Peter Gabriel

Someone taking ten years to complete an album is either a magician slowly unfurling a trick silk handkerchief — or a gasbag sitting on an impossibly big turd. Anyone startled by Peter Gabriel’s stillborn recent single, the numbingly mediocre (and passé) Jerry Springer bash “The Barry Williams Show,” would be forgiven for assuming the MIA artist had locked himself in the outhouse.

But for all his apparently very time-consuming technical obsessions, the key to Gabriel’s music might not be sequencers but sequencing. Program “Show” out of Gabriel’s new Up and the album is a layered tour de force, by turns jarringly primordial and lushly melodic. Beginning with “Darkness” (first words: I’m scared), which rips apart delicate piano figures with distorted Klaxonlike fury that sounds like a burglar alarm reporting a snatched soul, and spiraling down to the wobbly piano-and-vocal fragment “The Drop,” Up unravels until its creator is naked. On an album concerned with mortality and solitude, “The Drop” is an unsettling conclusion. As the last Gabriel song of a year in which all of his music — most of it also unsettling — was re-released, it’s as hard and final as a headstone.

Geffen’s reissue of the ten albums that preceded Up — counting two soundtracks, a hits collection and a truncated version of his 1985 live set — brings Gabriel’s reticence into sharp relief. To say he’s not prolific fails to do justice to anyone who quit hoping Up would ever come out. That would be less frustrating if several of those ten albums weren’t just stunning but genuinely groundbreaking.

Three years after painting himself into an art-rock corner with Genesis’ swan song as a five-piece, The Lamb Lies Down on Broadway, Gabriel’s first self-titled disc, from 1977, and its follow-up a year later repositioned him as a cowbell-tipping modern rocker. Producers Bob Ezrin (PG1) and Robert Fripp (PG2) turned Gabriel’s remoteness and ironically warm voice to the music’s advantage. Ezrin’s Teutonic bombast put PG1 a few kilometers down the wall from Lou Reed’s Berlin, which he also produced. Fripp, who played guitar on PG1 but not PG2, locked Gabriel’s voice in the compressor to turn what sounded distressingly like PG1 leftovers into sonic dioramas depicting brutality on a one-on-one scale, each musician impeccably placed in the claustrophobic mix. For the first time, Gabriel and his music were approachable, if hardly terrestrial.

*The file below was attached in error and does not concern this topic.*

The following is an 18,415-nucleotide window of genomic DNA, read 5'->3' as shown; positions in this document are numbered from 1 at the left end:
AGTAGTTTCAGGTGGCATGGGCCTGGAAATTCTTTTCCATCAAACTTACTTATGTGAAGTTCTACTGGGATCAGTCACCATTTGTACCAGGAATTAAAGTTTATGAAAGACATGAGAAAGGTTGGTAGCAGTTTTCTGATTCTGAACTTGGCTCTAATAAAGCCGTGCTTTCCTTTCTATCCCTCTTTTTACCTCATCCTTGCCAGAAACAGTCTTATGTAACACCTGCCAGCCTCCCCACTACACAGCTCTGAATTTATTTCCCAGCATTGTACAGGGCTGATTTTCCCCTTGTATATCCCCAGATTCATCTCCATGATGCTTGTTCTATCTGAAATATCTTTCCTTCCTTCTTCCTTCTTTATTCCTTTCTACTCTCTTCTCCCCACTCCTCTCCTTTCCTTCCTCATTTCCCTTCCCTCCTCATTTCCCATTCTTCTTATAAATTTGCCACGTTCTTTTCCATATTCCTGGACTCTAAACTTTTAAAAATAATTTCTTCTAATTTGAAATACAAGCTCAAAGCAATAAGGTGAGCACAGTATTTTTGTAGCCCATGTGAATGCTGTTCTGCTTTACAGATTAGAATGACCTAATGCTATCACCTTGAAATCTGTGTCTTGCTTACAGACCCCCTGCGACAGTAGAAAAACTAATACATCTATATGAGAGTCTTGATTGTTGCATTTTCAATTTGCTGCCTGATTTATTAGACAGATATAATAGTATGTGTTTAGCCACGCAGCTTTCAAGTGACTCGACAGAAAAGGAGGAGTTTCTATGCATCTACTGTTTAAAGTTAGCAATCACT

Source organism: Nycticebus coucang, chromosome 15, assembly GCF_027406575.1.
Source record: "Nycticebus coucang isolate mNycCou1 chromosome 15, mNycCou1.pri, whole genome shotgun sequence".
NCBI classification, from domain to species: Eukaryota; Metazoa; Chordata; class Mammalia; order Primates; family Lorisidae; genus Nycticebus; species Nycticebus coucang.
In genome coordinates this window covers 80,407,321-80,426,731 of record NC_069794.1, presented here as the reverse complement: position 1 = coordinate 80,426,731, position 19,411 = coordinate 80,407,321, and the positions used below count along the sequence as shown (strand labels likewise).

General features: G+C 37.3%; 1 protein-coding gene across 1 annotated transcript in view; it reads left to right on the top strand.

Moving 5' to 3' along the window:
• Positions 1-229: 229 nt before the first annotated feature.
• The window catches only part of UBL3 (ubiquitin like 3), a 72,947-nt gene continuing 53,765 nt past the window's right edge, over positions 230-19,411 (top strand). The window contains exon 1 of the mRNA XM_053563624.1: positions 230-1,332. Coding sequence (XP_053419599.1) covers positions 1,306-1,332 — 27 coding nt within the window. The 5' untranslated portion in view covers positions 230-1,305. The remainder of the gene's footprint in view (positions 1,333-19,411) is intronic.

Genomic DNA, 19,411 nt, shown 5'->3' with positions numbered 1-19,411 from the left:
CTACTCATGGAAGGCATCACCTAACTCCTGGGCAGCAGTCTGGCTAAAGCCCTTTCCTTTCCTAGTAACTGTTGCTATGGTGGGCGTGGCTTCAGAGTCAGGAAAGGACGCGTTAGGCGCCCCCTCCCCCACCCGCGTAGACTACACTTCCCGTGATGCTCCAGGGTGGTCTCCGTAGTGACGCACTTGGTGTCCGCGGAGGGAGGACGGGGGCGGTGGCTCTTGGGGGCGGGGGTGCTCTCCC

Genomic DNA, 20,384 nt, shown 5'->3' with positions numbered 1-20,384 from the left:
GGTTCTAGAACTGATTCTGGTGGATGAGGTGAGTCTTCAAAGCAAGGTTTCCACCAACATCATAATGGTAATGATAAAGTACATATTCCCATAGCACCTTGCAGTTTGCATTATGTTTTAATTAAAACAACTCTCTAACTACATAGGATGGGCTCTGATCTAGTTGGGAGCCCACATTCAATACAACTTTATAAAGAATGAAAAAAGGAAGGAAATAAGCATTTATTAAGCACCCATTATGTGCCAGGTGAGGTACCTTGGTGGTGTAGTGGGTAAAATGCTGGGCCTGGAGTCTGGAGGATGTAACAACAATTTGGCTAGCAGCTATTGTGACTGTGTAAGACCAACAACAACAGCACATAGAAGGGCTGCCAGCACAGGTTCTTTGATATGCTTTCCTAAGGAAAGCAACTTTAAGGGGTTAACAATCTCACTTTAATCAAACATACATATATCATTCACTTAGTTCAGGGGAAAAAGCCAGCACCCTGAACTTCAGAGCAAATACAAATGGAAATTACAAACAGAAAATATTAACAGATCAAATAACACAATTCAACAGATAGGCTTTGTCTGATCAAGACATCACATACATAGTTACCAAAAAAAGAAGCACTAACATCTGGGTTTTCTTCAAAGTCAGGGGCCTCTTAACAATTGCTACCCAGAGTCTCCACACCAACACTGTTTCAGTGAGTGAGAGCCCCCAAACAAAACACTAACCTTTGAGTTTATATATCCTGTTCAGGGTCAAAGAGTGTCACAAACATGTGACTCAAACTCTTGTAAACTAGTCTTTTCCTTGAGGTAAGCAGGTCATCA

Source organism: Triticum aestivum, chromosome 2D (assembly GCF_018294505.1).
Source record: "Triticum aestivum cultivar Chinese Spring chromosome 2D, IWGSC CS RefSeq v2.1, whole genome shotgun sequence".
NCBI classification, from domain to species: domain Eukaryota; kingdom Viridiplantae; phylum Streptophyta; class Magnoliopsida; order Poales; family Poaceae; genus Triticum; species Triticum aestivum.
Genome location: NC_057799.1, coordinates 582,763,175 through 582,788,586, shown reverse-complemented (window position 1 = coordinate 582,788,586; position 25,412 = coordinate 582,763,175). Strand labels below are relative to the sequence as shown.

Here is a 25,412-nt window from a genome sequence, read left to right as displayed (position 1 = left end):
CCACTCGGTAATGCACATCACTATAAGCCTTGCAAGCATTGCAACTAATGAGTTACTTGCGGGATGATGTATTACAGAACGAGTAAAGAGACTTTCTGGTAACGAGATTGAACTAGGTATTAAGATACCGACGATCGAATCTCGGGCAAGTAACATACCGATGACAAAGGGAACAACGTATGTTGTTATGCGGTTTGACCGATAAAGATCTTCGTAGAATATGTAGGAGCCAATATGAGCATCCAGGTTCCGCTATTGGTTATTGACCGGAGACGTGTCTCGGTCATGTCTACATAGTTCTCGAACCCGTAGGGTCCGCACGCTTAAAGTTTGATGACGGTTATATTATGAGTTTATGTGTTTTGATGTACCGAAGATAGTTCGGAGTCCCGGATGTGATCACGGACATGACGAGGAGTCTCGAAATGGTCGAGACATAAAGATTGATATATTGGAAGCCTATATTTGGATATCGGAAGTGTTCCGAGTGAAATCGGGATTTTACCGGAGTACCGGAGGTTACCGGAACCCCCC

But in 1980, Gabriel — along with former bandmate Phil Collins’ hulking drum sound — emerged fully on his third album. It and 1982’s Security embraced Gabriel’s primary muse — fear — with a shuddering, rhythm-based musical attack that was itself scary. Both albums still sound fresh and inventive — turns out Gabriel’s isn’t a formula other musicians, even two decades on, have tried very hard or successfully to copy. From PG3 to Up, each of Gabriel’s successive albums further refines his chord-over-rhythm architecture, eschewing guitar leads and vocal harmonies for bottomless layers of precise, jigsawed sounds. Yet the music never merely washes; it swirls and laps and draws.

Thanks to brilliant remastering, the vertiginous PG3, an aural slasher movie with a humanist resolution (“Biko”), now feels like the same nail-biter viewed through the tunnel vision that comes before a blackout. Security is still quintessential Gabriel, one-stop shopping for ebullient source-music rave-ups (“Kiss of Life”), unlikely pop (“Shock the Monkey”) and Amnesty International posters (“Wallflower”). In “The Rhythm of the Heat” and “San Jacinto,” it also has Gabriel’s most alluring tracks.

The reissues also re-emphasize Gabriel’s quirks and clunky sense of humor. Long insistent that his records were volumes of a larger body of work rather than discrete entities, Gabriel’s rejection of album titles is finally indulged in the U.S. market with spines that include only his name and a thumbnail reproduction of the cover art. Likewise, though Gabriel’s earnestness is his most obvious Achilles heel, his wit — self-consciously arcane but undeniably subtle — has always done more damage to his music. “Kiss That Frog,” an egghead’s plea for fellatio, doesn’t derail 1992’s Us — but only because the horny “Sledgehammer” retread “Steam” already has.

So, too, it goes for “The Barry Williams Show,” a speed bump made more grating by the knowledge that its inclusion on the otherwise stunning Up comes at the expense of any of more than a dozen other contenders. Some of those songs might turn up on I/O, the already-titled album Gabriel says he will release next year. See you in 2012.

Categories: Music